So, what is card counting?

By: Ed Teller

OK, let's answer some basic questions that a lot of want-to-be and beginning counters have.

Let’s start out with what counting is and, more importantly, isn’t. Card counting is a means of tracking the relationship between the high-value cards (good for the player) and the low-value cards (good for the dealer). It is not memorizing all the card values that have been seen in an effort to know exactly what cards remain.

Why are the low-value cards good for the dealer? Well, the dealer has to follow rigid rules regarding hitting. She must hit if she has less than 17. The most important card in the deck for the dealer is the lowly-appearing five, as this will make at least 17 out of any stiff hand. Card counting allows us to know when there are more high cards than low left in the deck(s). At this point, we raise our bet because we now have an advantage over the house.

How large is this house advantage? Depending on rules and other playing conditions the house edge, without counting, can be from -.5% to -8%. Our advantage when counting varys. On certain hands (when we have counting information) this can be as high as three or four percent, but overall we hold about a one percent advantage.

Counting does not give us an automatic winning edge on every hand - far from that. Statistically we will win about 44% of all hands played. With a high count the dealer has just as good a chance to get good hands as we do. However, the dealer can’t split or double, raise or lower his bet, and only gets even money on blackjack - these plus knowing when to bet aggressively is what  constitutes the player's edge. Many times in high counts our 20 will lose to the dealer’s blackjack (or push her 20) but over the long run we’ll win with that ~1% edge.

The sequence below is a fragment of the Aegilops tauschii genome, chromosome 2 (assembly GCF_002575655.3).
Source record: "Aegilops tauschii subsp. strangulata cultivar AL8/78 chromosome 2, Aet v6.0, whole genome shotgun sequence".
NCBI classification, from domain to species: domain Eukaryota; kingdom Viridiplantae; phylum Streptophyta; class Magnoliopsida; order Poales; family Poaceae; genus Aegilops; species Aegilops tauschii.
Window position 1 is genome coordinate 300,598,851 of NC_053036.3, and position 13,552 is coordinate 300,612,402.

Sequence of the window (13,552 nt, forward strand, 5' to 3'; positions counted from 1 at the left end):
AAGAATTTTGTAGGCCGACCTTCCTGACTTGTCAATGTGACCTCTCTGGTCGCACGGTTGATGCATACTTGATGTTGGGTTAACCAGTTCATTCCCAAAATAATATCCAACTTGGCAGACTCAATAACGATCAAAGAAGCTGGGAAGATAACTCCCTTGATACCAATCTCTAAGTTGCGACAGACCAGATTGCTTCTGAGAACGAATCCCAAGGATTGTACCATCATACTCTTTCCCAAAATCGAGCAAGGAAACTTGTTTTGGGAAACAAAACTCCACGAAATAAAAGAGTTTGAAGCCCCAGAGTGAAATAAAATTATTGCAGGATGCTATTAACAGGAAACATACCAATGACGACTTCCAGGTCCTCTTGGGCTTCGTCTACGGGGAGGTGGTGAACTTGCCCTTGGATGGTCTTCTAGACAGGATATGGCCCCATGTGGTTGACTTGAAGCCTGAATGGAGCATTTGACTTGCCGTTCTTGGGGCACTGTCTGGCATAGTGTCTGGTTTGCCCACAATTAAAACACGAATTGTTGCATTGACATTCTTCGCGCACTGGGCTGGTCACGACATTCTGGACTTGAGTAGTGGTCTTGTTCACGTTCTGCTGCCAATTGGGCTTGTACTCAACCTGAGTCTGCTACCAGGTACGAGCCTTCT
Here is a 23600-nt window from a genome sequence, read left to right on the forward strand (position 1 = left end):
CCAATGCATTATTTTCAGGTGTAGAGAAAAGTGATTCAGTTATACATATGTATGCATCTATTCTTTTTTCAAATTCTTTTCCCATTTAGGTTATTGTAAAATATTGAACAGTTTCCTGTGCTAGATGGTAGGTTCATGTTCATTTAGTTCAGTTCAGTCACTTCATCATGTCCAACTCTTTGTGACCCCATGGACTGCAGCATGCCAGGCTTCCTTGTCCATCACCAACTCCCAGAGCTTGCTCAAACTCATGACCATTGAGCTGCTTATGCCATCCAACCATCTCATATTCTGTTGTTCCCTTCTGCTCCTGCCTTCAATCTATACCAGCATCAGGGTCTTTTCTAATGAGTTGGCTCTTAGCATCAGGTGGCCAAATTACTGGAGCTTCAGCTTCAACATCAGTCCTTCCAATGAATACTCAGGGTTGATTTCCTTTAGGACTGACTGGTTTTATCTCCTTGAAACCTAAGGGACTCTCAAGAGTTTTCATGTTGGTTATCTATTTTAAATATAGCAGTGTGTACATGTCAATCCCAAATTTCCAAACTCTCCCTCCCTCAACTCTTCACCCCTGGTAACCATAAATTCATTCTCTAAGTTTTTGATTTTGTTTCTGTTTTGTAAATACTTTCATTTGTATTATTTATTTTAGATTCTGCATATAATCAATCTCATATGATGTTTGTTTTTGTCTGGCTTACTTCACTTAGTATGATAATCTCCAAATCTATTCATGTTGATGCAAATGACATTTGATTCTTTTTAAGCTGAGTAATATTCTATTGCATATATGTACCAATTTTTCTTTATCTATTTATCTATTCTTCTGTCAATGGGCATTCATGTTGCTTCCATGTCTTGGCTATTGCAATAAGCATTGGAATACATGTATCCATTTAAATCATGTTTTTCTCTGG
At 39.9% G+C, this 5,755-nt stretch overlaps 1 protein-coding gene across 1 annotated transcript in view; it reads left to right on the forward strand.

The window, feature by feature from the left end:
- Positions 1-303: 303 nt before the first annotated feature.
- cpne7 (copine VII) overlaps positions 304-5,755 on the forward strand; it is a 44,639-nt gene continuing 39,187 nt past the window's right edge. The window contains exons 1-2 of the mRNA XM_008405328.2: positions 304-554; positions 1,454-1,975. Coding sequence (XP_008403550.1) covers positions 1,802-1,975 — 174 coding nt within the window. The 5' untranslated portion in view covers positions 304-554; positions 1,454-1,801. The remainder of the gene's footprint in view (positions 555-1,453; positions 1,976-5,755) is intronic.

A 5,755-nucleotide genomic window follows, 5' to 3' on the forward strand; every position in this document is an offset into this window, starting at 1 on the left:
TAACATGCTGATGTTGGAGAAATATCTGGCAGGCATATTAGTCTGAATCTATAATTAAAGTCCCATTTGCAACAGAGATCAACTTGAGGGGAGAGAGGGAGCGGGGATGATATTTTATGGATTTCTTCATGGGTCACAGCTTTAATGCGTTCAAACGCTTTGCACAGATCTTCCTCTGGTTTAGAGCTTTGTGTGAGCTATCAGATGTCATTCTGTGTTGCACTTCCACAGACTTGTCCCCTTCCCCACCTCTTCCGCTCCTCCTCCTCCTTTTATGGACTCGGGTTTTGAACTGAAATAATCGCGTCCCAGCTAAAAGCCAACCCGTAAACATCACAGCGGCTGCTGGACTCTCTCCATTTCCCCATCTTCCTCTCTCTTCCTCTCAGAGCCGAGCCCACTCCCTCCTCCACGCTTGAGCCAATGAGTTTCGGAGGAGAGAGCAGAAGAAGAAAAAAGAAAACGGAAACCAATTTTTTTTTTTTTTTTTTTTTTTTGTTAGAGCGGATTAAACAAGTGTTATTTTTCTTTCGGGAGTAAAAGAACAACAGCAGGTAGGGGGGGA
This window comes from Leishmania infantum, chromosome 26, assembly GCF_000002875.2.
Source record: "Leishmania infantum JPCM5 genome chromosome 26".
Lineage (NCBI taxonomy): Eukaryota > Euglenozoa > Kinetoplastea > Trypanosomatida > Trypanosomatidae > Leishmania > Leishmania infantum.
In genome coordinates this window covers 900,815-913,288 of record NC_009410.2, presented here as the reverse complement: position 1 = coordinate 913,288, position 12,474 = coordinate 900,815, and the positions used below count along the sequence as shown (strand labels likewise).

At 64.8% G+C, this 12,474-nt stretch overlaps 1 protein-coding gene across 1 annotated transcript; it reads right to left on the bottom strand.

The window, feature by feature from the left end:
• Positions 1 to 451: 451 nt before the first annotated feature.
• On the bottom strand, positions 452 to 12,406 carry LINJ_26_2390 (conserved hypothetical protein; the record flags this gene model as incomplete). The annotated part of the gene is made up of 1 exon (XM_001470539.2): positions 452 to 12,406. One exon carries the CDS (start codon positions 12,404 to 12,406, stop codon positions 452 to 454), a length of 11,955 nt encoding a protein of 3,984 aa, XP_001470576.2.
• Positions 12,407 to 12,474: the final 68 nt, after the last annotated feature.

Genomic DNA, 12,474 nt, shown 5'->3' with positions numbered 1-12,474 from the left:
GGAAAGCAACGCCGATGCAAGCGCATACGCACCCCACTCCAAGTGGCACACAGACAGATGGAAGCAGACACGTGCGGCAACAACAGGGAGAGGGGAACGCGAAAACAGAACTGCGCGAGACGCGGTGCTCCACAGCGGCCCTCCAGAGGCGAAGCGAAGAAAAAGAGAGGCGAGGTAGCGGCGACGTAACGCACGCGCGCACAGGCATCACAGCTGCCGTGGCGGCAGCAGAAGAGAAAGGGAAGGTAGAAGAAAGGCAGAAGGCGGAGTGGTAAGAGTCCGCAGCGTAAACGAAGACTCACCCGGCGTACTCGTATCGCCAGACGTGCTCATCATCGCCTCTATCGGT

The long run is thought to be after about  50,000 hands, a number large enough that it can have some statistical meaning. An analogy: if we flip a coin ten times it would not be too unusual for tails to come up, say seven times. However, if we flip that same coin 50,000 times it’s much more likely that tails will come up very close to its expectation of 50% - maybe the number would be .4997. So it is with blackjack - the more hands we play the closer to the statistical curve we get, the closer to our mathematical expectation.

Most people do not have the time, desire, or energy to do what it takes to become an expert card counter. Card counting is not rocket science, but it does takes work. A lot of work. The time requirements to master this skill vary greatly by individual, but generally it takes about 125 learning hours to be ready for the casino. Spread out over you spare time you should be ready in a couple of months.

If you follow through, you will be part of a very small fraternity/sorority, more knowledgeable than perhaps 99% of the people sitting on either side of those tables. Is it worth all the effort?

In a word, yes.




Leave a reply